As the muezzin called for prayers from the mosque, Begum Rafiqa prayed in a dingy room of her old brick house for someone she has not seen for almost a decade—her missing husband.
“I am neither a widow nor divorced, I am married but without a husband,” said 35-year-old Rafiqa.
“God help me, I’m in limbo.” Rafiqa, a mother of four, is one of Kashmir’s hundreds of “half-widows”—women whose husbands disappeared after their alleged arrest by the Indian security forces. Many of these men are presumed kidnapped, tortured and killed.
Since militancy broke out in 1989, up to 10,000 people have gone missing following their arrest by the security forces, according to the Association of Parents of Disappeared Persons (APDP)—an independent group in Kashmir.
At least 2,000 of these disappeared people were married, and nearly all were male and young, APDP says.
Their wives now live a life of limbo, unable either to close an old chapter in their lives or to start a new one by remarrying, leaving them with the label of “half-widows”.
Indian troops, engaged in fighting more than 17 years of insurgency, have been accused of killing innocent civilians in staged gun battles and passing them off as separatist militants to earn rewards and promotions. Officials say violence has declined considerably since India and Pakistan started a cautious peace process in 2004. But, people are still being killed in daily shootouts and occasional explosions carried out by separatist militants.
Rafiqa says her husband, Mushtaq Ahmad Khan, was picked up by the security forces one night in 1997, in a round-up of suspected militants.
“I went to every security camp and police station in the hope of finding any clue, but all in vain,” a tearful Rafiqa said of her efforts to find her husband.
“Is he alive or dead? ... It is a constant pain. But most of the time my heart tells me he is still alive. How can I remarry?”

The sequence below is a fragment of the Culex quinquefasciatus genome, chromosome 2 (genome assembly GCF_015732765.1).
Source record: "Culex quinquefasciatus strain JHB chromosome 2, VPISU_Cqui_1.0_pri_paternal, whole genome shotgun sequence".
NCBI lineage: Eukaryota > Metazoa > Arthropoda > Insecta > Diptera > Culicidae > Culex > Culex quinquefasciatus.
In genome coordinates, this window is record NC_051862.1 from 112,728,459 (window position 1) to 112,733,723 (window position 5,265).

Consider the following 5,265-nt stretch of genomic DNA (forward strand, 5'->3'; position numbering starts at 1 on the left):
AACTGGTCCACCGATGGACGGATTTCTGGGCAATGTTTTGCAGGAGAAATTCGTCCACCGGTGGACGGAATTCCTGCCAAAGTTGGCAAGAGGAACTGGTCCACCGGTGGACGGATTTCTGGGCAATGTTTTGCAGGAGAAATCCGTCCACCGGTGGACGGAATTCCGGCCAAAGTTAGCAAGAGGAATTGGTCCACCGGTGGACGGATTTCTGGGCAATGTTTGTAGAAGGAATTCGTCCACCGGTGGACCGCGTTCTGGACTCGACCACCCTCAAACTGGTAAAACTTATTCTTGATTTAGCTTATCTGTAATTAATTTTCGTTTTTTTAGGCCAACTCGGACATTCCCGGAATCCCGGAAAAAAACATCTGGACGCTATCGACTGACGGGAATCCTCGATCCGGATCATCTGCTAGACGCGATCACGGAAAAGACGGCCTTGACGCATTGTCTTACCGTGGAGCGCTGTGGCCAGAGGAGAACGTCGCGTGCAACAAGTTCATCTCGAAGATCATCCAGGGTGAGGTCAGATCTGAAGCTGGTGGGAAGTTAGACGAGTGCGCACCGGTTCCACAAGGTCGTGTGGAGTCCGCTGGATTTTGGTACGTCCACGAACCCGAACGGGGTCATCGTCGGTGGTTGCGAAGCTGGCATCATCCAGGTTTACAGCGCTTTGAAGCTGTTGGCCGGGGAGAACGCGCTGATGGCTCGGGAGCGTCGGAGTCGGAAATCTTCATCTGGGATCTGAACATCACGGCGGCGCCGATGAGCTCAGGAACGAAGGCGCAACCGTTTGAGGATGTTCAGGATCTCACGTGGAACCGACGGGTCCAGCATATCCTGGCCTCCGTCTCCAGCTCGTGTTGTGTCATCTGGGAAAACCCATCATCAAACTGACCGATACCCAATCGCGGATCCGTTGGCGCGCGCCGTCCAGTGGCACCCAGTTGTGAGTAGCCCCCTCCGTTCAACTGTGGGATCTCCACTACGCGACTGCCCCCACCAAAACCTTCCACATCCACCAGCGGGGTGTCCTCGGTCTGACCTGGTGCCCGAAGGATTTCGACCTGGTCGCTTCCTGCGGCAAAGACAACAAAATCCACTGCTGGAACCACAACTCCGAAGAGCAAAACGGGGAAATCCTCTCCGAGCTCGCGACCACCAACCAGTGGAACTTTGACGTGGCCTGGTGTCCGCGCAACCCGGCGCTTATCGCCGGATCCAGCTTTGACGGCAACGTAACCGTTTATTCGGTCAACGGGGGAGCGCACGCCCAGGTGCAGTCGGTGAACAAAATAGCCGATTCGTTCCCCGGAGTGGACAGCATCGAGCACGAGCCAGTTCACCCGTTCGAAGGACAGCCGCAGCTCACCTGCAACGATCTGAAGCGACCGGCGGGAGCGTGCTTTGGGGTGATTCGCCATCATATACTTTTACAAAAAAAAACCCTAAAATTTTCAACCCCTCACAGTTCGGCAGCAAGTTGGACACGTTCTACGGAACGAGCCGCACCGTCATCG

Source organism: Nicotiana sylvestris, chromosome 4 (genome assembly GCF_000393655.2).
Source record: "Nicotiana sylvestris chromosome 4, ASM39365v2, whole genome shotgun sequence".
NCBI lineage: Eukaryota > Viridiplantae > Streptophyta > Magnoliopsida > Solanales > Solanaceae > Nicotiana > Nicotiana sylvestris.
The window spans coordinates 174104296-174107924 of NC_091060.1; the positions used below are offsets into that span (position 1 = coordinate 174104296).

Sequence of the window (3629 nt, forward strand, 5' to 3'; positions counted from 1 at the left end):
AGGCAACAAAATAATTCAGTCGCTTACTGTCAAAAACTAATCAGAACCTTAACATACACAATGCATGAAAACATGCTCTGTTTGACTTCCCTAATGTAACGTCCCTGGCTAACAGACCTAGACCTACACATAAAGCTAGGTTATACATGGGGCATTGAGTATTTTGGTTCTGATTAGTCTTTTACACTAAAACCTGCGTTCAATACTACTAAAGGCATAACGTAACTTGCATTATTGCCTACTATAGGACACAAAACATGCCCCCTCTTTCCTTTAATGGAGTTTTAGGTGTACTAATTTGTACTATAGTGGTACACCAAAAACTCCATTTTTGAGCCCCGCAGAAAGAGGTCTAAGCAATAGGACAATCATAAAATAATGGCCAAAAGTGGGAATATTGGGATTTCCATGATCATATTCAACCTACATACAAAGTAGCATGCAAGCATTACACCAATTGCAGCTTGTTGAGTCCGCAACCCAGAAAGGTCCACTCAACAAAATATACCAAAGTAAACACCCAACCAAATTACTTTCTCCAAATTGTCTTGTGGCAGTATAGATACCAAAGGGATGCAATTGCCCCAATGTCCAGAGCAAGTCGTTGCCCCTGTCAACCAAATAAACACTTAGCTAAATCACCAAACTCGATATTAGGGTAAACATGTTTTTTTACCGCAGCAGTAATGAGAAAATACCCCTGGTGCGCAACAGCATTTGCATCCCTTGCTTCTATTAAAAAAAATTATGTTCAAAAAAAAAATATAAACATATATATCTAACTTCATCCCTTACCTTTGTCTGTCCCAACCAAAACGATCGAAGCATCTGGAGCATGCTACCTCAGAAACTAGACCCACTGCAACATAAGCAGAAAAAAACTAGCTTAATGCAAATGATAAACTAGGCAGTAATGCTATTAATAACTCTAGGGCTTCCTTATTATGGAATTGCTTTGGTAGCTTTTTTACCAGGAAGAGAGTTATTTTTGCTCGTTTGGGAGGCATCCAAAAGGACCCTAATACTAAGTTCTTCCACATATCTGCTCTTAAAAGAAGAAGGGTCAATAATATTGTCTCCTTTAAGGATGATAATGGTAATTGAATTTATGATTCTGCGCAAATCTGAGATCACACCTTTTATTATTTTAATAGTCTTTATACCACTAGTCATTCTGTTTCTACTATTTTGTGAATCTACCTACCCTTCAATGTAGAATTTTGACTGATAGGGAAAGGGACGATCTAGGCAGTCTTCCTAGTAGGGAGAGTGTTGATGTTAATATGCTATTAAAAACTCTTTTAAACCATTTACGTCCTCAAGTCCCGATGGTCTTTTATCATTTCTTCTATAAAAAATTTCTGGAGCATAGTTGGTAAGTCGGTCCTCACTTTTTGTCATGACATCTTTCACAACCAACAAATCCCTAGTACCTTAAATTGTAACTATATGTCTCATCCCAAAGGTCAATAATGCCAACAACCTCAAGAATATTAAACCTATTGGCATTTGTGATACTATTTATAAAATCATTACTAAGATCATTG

“I wish no women suffer like we suffer,” Rafiqa added. Security forces deny having arrested him. Officials say most of the missing people have crossed into Pakistan occupied Kashmir for armstraining.
Most “half-widows” are from lower-income Muslim families and according to Islamic faith cannot remarry for at least seven years after their husbands go missing.
“Many such women...have been forced to leave their in-laws’ homes and some of them (have) returned to their parents,” said Parveena Ahanger, a founder of APDP. “And others are lonely, struggling hard to rebuild their lives. Even after seven years of long wait, men hesitate to marry such women. Many of them (men) fear their husbands may return one day.”
Without proof that their husbands are dead, “half-widows” are not eligible for government compensation for widows, nor can they claim the property of their husbands.
Kashmir’s “half-widows” also suffer emotional trauma, psychiatrists say.
“There is a lot of pressure on half-widows to stay within the framework of marriage but without husbands,” Abinah Syed, a doctor at Kashmir’s only psychiatry hospital said.
“Unlike normal widows, they are in a difficult situation. They can’t fulfil their normal desires.”
Every month, dozens of “half-widows”, along with scores of parents, gather in a park in Srinagar, Jammu & Kashmir’s summer capital, to demand information on the whereabouts of their missing loved ones. Many carry photographs of their lost husbands.
Indian authorities, who put the numbers of missing at between 1,000 and 3,000, say they are now planning to provide relief to Kashmir’s widows and “half-widows”.
Sonia Gandhi, head of the ruling Congress party, recently said violence in Kashmir has left deep wounds.
“For the past 20 years Kashmir has suffered a lot, the situation has not only left external scars but wounded many hearts and minds,” Gandhi told several thousand women at a recent women’s rally in Srinagar.
“It is prime responsibility for all of us to heal these wounds.” But the wounds might never heal without information on the fate of the missing husbands.
“I have decided not to marry again but to bring up my children,” 30-year-old Naseema, another “half-widow” said. Naseema’s husband, Mehjaj-ud-Din Dar, vanished after he was arrested by the army in 1998 in Srinagar.
“Where is my husband? How is he? The question is always haunting me,” said Naseema, crying.